"I it's merriam webster's of the day four april fourth. Today's word is hair. Spelled h. a. r. e. hair is a verb that means to go swiftly to tear t. a. r. Here's the word used in a sentence from bucket nut by liza cody. I was just in time to see at feller in motorcycle gear. Pull away from the wire and run down the street. The dogs haired off after him. You're most likely familiar with e sops fable about the speedy herr and the plotting tortoise. The hair may have lost that race due to a technical error stopping to take a nap before reaching the finish line. But the long eared. Mammals overall reputation for swiftness remains intact. It's no surprise. Then that the word hair is used as a verb meaning to move quickly the noun hair which refers in its most specific zoological sense to a member of the genus lay. Poos who's young are usually able to hop few minutes. After birth is a very old word. It first appeared as hara in a latin old english glossary around the year. Seven hundred the verb was in use by the end of the nineteenth century. And have been herring off and herring about ever. Since with your word of the day. I'm peter sokolski visit merriam webster dot com today for definitions wordplay and trending word look ups..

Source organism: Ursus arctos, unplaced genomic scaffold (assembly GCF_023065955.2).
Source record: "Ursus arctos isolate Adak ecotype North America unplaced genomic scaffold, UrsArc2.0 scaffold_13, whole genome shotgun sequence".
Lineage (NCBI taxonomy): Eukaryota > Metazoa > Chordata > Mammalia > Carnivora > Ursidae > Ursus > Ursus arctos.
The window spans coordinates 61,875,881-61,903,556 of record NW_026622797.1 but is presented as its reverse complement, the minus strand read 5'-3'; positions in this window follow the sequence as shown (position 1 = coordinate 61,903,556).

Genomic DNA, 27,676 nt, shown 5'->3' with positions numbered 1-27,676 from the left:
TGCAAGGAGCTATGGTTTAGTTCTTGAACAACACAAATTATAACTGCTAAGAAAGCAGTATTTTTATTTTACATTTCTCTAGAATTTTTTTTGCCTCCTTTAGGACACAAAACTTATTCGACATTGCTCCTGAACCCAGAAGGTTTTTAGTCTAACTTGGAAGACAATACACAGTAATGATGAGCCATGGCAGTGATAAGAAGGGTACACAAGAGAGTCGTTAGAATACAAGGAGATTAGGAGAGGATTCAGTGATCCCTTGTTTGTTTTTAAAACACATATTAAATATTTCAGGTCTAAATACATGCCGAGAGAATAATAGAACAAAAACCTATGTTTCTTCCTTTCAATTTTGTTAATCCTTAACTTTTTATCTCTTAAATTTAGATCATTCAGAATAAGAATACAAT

peter sokolski liza cody four april fourth today Seven hundred Today english merriam webster dot com latin first end of the nineteenth century merriam webster
"merriam webster dot com" Discussed on Merriam-Webster's Word of the Day

Merriam-Webster's Word of the Day

02:08 min | Last month

"merriam webster dot com" Discussed on Merriam-Webster's Word of the Day